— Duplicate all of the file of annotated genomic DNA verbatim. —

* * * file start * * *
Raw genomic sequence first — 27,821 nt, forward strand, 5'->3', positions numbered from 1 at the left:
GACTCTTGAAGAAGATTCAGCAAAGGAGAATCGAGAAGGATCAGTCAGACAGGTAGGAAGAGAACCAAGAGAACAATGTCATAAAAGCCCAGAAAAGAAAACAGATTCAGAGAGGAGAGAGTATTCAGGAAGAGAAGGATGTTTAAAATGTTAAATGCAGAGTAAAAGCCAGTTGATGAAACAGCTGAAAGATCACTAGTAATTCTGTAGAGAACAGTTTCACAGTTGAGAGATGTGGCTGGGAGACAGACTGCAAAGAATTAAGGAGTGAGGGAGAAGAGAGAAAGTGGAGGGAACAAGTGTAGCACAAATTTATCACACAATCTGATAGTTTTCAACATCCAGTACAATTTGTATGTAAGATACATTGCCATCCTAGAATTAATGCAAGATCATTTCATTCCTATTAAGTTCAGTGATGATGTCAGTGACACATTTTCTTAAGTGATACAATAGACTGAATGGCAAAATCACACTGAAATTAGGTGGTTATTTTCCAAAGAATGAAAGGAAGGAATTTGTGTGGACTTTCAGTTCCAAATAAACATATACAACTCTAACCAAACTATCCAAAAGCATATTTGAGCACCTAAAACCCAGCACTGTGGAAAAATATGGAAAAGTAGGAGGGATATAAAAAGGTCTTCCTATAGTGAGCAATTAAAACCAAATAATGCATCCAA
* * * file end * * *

Raw genomic sequence first — 27,821 nt, forward strand, 5'->3', positions numbered from 1 at the left:
GACTCTTGAAGAAGATTCAGCAAAGGAGAATCGAGAAGGATCAGTCAGACAGGTAGGAAGAGAACCAAGAGAACAATGTCATAAAAGCCCAGAAAAGAAAACAGATTCAGAGAGGAGAGAGTATTCAGGAAGAGAAGGATGTTTAAAATGTTAAATGCAGAGTAAAAGCCAGTTGATGAAACAGCTGAAAGATCACTAGTAATTCTGTAGAGAACAGTTTCACAGTTGAGAGATGTGGCTGGGAGACAGACTGCAAAGAATTAAGGAGTGAGGGAGAAGAGAGAAAGTGGAGGGAACAAGTGTAGCACAAATTTATCACACAATCTGATAGTTTTCAACATCCAGTACAATTTGTATGTAAGATACATTGCCATCCTAGAATTAATGCAAGATCATTTCATTCCTATTAAGTTCAGTGATGATGTCAGTGACACATTTTCTTAAGTGATACAATAGACTGAATGGCAAAATCACACTGAAATTAGGTGGTTATTTTCCAAAGAATGAAAGGAAGGAATTTGTGTGGACTTTCAGTTCCAAATAAACATATACAACTCTAACCAAACTATCCAAAAGCATATTTGAGCACCTAAAACCCAGCACTGTGGAAAAATATGGAAAAGTAGGAGGGATATAAAAAGGTCTTCCTATAGTGAGCAATTAAAACCAAATAATGCATCCAA